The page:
A teacher is someone who helps others to look at things in a new way, especially the very things that it would never occur to them to see differently. A teacher is one who follows the example of Socrates and questions and challenges everything. So on that note, let me tell you a secret: I have never liked Christmas, and I suspect I am not alone. Although it is an urban myth that the suicide rate increases during the winter holidays, it is nonetheless true that Christmas is a wretched time for many people for various reasons, including loneliness, financial pressure, family stress, and the never-ending pressure to have a “perfect” holiday. Articles offering advice in dealing with Christmas depression are ubiquitous this time of year, which should, in and of itself, tell us that Christmas is far from “the most wonderful time of the year”, with all due respect to Andy Williams.
Let me share a few possible theories on why people who don’t enjoy the Christmas season feel the way they do:
1. Seasonal Affective Disorder
15% of Canadians suffer from SAD, a pathological mood disorder in which diminished sunlight during the winter months leads to bouts of crippling depression. It is not known what causes SAD, but it is believed its origins may lie with a deficiency in the pineal gland, which produces a hormone called melatonin which is associated with the sleep/waking cycle and is more active in the winter months. The gradual decrease in daylight hours culminates in the winter solstice (when, in my part of the world, the sun sets at a wretchedly early 4:15 pm); by that time, SAD sufferers may well have accumulated a great deal of depressive suffering, making Christmas a miserable experience.
2. Unrealistic expectations
I suspect that many people, under the constant barrage of vapid nonsense about what a wonderful, happy time of the year Christmas is, develop in their minds the idea that they too must be ecstatically happy and have no problems during the holiday season. When life’s problems refuse to go away, they may be doubly discouraged. Holidays, by their very nature, seem to encourage a kind of “picture perfect” thinking, in that we want to experience a series of timeless moments which will live in our memory for years or decades to come. Since real life is rarely equivalent to Christmas marketing propaganda, disappointment, for many, is inevitable.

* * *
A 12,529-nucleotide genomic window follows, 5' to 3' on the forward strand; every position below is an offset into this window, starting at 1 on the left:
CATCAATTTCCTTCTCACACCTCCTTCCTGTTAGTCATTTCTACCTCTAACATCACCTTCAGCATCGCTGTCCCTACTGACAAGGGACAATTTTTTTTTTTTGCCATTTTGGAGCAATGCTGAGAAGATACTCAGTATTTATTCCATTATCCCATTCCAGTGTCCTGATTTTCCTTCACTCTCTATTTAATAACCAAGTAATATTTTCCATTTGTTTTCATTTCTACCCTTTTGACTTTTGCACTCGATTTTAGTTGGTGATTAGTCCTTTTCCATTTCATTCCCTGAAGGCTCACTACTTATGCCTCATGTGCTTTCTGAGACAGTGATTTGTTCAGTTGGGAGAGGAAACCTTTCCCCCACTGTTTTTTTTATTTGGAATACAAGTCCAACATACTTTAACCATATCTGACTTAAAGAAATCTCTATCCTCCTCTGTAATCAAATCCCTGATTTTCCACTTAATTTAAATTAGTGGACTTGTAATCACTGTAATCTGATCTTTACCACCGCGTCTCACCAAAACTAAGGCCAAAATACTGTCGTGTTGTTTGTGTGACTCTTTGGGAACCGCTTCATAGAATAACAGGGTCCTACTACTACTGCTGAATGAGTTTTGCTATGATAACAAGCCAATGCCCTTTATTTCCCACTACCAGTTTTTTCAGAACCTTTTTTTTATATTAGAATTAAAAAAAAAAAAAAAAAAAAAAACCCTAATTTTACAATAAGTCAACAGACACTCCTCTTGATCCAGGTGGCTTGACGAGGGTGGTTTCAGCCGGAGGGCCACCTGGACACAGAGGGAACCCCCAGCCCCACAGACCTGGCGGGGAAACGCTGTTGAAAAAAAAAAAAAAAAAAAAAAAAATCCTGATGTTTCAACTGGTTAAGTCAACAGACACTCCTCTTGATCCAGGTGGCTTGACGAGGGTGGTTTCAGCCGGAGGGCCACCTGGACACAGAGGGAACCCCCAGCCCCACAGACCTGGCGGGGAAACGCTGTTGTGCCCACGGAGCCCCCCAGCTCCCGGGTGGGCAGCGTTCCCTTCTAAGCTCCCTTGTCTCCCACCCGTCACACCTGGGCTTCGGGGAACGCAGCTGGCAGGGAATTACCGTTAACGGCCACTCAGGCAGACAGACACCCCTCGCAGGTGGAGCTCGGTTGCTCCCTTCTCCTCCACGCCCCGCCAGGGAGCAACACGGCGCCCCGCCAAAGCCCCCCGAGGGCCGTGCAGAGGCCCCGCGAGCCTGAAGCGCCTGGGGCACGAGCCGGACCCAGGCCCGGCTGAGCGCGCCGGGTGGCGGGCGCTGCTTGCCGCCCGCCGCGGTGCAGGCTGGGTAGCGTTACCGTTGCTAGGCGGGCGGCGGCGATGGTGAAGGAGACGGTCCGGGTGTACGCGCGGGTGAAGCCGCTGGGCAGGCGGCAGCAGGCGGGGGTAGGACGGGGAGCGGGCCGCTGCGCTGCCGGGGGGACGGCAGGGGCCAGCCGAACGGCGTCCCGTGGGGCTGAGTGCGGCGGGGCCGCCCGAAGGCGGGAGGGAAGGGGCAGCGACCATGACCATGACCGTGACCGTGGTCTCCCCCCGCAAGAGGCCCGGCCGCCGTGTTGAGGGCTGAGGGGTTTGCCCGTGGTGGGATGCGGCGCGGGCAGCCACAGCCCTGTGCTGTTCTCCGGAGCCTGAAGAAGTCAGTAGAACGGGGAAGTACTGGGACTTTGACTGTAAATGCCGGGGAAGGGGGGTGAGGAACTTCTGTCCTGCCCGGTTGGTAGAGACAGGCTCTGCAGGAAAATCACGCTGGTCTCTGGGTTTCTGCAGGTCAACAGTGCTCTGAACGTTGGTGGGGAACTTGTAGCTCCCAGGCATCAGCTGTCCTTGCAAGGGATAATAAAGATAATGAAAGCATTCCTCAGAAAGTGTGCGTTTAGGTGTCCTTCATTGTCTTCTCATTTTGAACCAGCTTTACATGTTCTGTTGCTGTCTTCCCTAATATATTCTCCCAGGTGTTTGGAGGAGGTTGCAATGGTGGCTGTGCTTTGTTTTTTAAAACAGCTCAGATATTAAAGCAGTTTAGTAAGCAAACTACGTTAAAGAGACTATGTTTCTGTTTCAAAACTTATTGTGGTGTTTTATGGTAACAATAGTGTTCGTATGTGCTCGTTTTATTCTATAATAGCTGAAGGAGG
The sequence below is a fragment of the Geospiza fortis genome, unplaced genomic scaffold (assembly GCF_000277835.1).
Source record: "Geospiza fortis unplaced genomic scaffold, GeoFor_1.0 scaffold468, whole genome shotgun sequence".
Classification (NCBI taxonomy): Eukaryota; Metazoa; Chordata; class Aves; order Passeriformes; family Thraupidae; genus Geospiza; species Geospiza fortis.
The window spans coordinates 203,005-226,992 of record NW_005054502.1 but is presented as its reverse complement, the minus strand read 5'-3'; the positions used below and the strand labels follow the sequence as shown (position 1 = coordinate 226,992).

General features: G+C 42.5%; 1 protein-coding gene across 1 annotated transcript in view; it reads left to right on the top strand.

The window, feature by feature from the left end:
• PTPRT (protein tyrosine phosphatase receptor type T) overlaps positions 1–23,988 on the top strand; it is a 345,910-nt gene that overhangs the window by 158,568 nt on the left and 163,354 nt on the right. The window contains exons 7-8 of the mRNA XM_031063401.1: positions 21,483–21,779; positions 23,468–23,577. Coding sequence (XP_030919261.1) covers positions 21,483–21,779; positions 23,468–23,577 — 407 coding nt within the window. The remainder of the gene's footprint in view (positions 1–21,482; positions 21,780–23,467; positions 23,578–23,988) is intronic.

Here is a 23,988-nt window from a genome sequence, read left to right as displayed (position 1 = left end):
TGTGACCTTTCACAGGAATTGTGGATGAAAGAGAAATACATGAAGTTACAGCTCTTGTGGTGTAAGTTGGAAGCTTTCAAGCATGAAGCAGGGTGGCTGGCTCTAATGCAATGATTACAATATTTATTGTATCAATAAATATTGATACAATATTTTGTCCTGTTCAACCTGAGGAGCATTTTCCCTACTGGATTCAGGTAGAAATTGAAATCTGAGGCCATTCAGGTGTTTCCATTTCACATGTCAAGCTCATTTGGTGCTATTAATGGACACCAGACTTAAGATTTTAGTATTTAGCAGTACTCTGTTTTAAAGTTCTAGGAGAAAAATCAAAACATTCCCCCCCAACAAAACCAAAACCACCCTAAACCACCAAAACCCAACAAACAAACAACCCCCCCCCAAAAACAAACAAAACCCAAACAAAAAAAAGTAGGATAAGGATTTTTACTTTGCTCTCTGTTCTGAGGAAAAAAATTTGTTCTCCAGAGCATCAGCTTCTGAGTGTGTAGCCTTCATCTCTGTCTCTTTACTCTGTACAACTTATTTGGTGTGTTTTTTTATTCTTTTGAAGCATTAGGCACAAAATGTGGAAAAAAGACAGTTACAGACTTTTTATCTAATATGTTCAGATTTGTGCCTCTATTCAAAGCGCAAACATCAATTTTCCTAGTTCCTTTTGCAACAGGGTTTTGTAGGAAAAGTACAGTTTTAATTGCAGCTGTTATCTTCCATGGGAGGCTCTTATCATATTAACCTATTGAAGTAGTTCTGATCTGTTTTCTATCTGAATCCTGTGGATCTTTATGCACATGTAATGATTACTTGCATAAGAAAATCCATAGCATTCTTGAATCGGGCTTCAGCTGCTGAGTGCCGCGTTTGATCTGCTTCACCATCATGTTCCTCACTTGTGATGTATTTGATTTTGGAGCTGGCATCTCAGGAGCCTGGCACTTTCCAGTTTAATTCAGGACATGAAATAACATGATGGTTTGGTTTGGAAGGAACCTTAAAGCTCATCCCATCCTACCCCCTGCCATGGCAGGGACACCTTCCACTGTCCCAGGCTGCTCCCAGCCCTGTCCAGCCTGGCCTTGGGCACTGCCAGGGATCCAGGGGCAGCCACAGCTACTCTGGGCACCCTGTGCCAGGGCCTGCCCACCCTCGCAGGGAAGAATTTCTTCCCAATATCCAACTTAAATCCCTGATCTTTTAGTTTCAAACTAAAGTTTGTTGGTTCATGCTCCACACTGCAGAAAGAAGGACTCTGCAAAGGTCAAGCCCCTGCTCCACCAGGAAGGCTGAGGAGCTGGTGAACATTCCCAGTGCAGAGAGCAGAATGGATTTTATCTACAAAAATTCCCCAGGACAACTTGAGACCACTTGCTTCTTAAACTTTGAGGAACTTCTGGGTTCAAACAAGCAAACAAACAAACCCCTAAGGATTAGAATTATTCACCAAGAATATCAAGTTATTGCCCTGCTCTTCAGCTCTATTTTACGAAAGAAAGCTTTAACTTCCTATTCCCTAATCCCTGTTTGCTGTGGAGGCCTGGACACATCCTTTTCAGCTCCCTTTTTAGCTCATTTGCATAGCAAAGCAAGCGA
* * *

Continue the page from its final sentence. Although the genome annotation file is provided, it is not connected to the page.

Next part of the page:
3. Financial pressure
Christmas is essentially a money-making machine. People may feel under tremendous financial pressure to spend extravagantly on gifts, often putting themselves into serious debt. Financial pressure can be one of the most debilitating and crippling sources of stress. The insidious nature of Christmas debt is that it is accumulated for ostensibly selfless reasons; yet its effect on the individual is as devastating as if it was the result of a frivolous trip to Las Vegas. This excellent article from the British newspaper The Independent calls it the “Christmas trap” and rightly so.
4. Too much introspection
A little introspection can be a good thing, but it is possible to spend far too much time examining one’s own mind. The days after Christmas leading up to New Year are often a time when people look back on their lives and consider their various virtues and flaws; not surprisingly they weigh and measure themselves and come up wanting. Too much of this rumination can lead to powerful feelings of inadequacy and diminished self-worth.
Although many people are surrounded with loving family and friends at Christmas, many are not. For lonely people, Christmas is possibly the worst time of the year (although New Year’s Eve is probably a close second).
Yet in spite of my ambivalence towards Christmas, there is a day that looms large in my mind at this time of year. It is not December 25, but December 21–the winter solstice. As everyone knows, winter solstice is the darkest day of the year in the northern hemisphere, and has been the focus of hundreds of festivals throughout human history, of which Christmas is but one. There is a tremendous symbolism to this date, embodying as it does a strange paradox, both the day of greatest darkness and the beginning of the end of that darkness. For people who find Christmas to be a time of great darkness, perhaps the answer is to start thinking of it in terms of its original intent (along with the original intent of the hundreds of other winter solstice festivals that span both cultures and centuries): a time of renewal from a deep fatigue, a time of awakening from a long slumber, a time of moving from darkness to light.